Your efforts are admirable, Carter, but it’s going to take government action to stop the killing. “A little for Mother Nature” is not going to do it. We can’t continue to take 90% or 99%. We first have to “Do No Harm” in everything we do. We need to take out corn fields and restore native prairie. We need to return to 100% organic agriculture. We need to eat less meat. All of this would also begin to remedy the dead zones in the Gulf of Mexico. We need to stop logging. We could do all this and live well, but life-killing growth at any cost has to go.

  13. avatar Dan Bloom says:

    Barbara Kingsolver wrote a prescient cli fi novel about this titled FLIGHT BEHAVIOR. Ralph, did you read it yet? DO. did anyone else read it yet? Powerful. it is call to action on monarchs but fiction novel.

    google to read entire story: SHADES OF BARBARA KINGSOLVER’S CLI FI NOVEL “FLIGHT BEHAVIOR”

    ”The year the MONARCH BUTTERFLIES came late” to MEXICO and in record-low numbers:
    NYT oped by Jim Robbins

    http://www.amazon.com/Flight-Behavior-Novel-Barbara-Kingsolver/dp/0062124277

    “Kingsolver is a gifted magician of words.”

    In fictional Feathertown, Tennessee, Dellarobia Turnbow–on the run from her stifling life–charges up the mountain above her husband’s family farm and stumbles onto a “valley of fire” filled with millions of monarch butterflies. This vision is deemed miraculous by the town’s parishioners, then the international media. But when Ovid, a scientist who studies monarch behavior, sets up a lab on the Turnbow farm, he learns that the butterflies’ presence signals systemic disorder–and Dellarobia’s in-laws’ logging plans won’t help. Readers who bristle at politics made personal may be turned off by the strength of Kingsolver’s convictions, but she never reduces her characters to mouthpieces, giving equal weight to climate science and human need, to forces both biological and biblical. Her concept of family encompasses all living beings, however ephemeral, and Flight Behavior gracefully, urgently contributes to the dialogue of survival on this swiftly tilting planet. –Mari Malcolm –This text refers to the Hardcover edition.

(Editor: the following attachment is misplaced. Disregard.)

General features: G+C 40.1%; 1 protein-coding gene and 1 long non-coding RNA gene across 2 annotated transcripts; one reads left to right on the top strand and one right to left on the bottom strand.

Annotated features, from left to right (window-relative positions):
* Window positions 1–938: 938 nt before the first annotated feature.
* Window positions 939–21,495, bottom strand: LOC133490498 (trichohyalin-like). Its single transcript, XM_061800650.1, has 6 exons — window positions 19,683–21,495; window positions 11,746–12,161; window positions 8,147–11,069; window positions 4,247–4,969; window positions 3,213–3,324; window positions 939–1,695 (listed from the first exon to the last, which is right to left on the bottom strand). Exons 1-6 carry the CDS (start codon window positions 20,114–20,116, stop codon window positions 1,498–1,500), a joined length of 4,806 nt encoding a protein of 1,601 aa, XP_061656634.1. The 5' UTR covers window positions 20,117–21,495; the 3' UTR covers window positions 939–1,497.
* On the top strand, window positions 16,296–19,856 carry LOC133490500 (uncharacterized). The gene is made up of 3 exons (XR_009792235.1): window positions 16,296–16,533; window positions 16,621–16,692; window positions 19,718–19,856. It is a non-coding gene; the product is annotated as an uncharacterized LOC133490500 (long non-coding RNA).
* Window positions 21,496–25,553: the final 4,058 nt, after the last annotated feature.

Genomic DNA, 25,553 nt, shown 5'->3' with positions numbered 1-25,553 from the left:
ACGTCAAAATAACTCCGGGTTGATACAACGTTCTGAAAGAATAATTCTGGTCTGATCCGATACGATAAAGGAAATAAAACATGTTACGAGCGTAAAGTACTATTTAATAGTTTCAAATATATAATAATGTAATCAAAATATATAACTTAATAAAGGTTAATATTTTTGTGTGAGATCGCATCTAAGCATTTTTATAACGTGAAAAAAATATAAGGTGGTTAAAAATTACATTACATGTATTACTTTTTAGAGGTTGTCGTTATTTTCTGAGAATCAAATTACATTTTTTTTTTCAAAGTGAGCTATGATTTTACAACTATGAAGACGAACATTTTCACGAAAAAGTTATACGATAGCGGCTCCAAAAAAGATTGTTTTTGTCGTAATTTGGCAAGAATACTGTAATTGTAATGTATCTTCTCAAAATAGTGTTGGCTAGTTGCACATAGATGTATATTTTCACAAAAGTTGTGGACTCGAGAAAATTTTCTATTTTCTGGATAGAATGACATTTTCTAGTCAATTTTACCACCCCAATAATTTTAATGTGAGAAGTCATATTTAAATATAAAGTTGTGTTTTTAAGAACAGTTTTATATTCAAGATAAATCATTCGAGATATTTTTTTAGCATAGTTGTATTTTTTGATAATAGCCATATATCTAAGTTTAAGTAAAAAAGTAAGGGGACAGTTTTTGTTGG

—Time

  14. avatar Ida Lupine says:

    I have seen a few black Swallowtails, and the pretty little American coppers in my yard. But there are noticeably less than last year, when we had lots of many varieties – there have been dragonflies though. I no longer use any lawn chemicals and planting more things for wildlife, and I think this year I have had many more birds, probably because there are many more bugs to eat.

  15. avatar Dan Bloom says:

    This all reminds me of Barbara Kingsolver’s powerful eco novel titled ”Flight Behavior”. Why no one has mentioned it here, not even Jim?

    • avatar Ralph Maughan says:

      Dan Bloom,

      I just purchased the book for my Kindle. So I hope you are right.

      • avatar Dan Bloom says:

        Read slowly, savor her prose. she is genius. deserves Pulitzer and Noble one day, really. The novel starts off slowly, so they way i read it was to read all over the place, from the back, the middle, the front again, because some of the chatpers are slowwwww and yet others are pitch perfect about climate change and how the media igores the issues of protect the earth. SIGH. a very important book.

    • avatar Ida Lupine says:

      Next month, the group will publish a booklet showing utility companies how to establish monarch habitats under their power line rights-of-way. The organization’s executive director, Laurie Davies Adams, promoted aid to monarchs before the Wildlife Habitat Council, a consortium of major corporations involved in environmental stewardship.

      This is good too. I’ve begun encouraging milkweed in my garden, and I have Queen Anne’s Lace, which butterflies love.